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Osteoporosis: The Risk Factors and how to prevent it.


Osteoporosis can be defined as a skeletal disorder that is characterised by compromised bone strength, which leads to an increased risk of fracture. The alterations that occur in the micro-architecture of the bone, especially the sites of rich trabecular bone (the porous bone found in the spine, wrists, and hips) are common sites for osteoporosis and osteoporosis-related fractures.

It can simply be described as a normal trabecular bone structure consists of resilient interconnected plates and broad beams that provide great strength. In individuals with osteoporosis, these plates are disrupted and deteriorate into weakened rod-like structures that are no longer well connected, therefore altering and decreasing the strength of these bones.


Measurement of Bone Mineral Density (BMD)

An accurate assessment of the BMD is needed in the diagnosis of osteoporosis, in the prediction of the likelihood of osteoporosis and future fractures, and the identification of patients in whom to initiate therapy and treatment effectively. The gold standard in medical practice to determine BMD is the use of a Dual-energy X-ray absorptiometry (DXA).


Risk and Predisposing Factors for Osteoporosis

  • Early or late menopause
  • Hysterectomy
  • Smoking
  • Age risk increases with age
  • Poor diet low Calcium and Vitamin D intake
  • Family history of osteoporosis
  • Excessive alcohol intake
  • Sedentary lifestyle
  • Long-term steroid use
  • Gender more common in females than males

Prevention of Osteoporosis


An adequate intake of Calcium and Vitamin D is needed. However, to absorb Vitamin D, you also need Vitamin K.

One of the best sources of Calcium is tofu, as well as other vegetables such as red kidney beans, soya beans, broccoli, cabbage, celery, and parsnips. Calcium can also be found in sesame seeds, dried apricots, basil, thyme, cinnamon, and peppermint leaves. Products originating from cows milk do contain Calcium; however, it does not contain Vitamin D.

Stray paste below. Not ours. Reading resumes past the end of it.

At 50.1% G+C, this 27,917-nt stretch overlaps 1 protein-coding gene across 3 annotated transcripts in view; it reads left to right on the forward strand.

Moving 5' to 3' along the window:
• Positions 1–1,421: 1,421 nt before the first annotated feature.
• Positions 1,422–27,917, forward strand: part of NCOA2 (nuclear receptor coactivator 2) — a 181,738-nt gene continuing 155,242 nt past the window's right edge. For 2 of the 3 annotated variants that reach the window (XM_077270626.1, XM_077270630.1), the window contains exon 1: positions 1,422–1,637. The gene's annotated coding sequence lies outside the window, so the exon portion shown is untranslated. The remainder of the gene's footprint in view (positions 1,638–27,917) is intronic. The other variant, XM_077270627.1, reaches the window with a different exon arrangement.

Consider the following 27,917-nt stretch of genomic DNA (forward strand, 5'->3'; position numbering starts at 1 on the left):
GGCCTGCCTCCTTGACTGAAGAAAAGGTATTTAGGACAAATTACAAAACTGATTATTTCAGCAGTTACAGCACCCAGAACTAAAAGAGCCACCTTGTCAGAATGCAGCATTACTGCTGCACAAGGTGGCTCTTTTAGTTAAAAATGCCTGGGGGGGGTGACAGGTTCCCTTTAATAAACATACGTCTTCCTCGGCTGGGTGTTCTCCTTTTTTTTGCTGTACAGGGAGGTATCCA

Food sources containing Vitamin D include salmon, sardines, shrimp, eggs, and raw mushrooms. However, the best way to obtain Vitamin D is through exposure to sunlight with UVB light.

Vitamin K sources include kale, spinach, Brussels sprouts, broccoli, parsley, romaine lettuce, and asparagus.

Alcohol and tobacco are other important lifestyle considerations for the prevention of osteoporosis. This means avoiding tobacco use and excessive alcohol intake ( 3 drinks (units) per day). The use of tobacco products has been shown to be detrimental to the skeleton, most notably related to fracture of the hips, thus affecting BMD, as well as overall health and well-being.



Exercise is also an important aspect of osteoporosis prevention, and adequate physical activity is an essential element of managing bone health. Recommendations suggest patients should regularly engage in both weight-bearing and muscle-strengthening exercises to reduce the risk of falls and fractures. Regular exercise two to three times per week is suggested, which includes weight-bearing activities in which bones and muscles work against gravity as the lower body bears the body’s weight. This includes walking, jogging, and dancing, while muscle-strengthening exercise includes weight training and other resistance-type activities. Regardless of the type of activity, it should be something the individual enjoys doing as the consistency of exercise is key to reaping the maximum benefit.

For more information about Osteoporosis

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    Here are some of our E-Books to help you


    Lan T. Ho-Pham, Uyen D. T. Nguyen, Hoa N. Pham, Nguyen D. Nguyen and Tuan V. Nguyen (2011) Reference ranges for bone mineral density and prevalence of osteoporosis in Vietnamese men and women,?BMC Musculoskeletal Disorders, 12:182.

    Cortet, B., Blotman, F., Debiais, F., Huas, D., Mercier, F., Rousseaux, C., Berger, V., Gaudin, A.F., Cott?, F.E. (2011) Management of osteoporosis and associated quality of life in post-menopausal women,?BMC Musculoskeletal Disorders, Jan 12, 12:7.

    Levine, J.P. (2011) Identification, diagnosis, and prevention of osteoporosis,?Am J Manag Care, May 17 (6 Suppl):S170-6.sis-a.aspx#sthash.G9OxcxUl.dpuf

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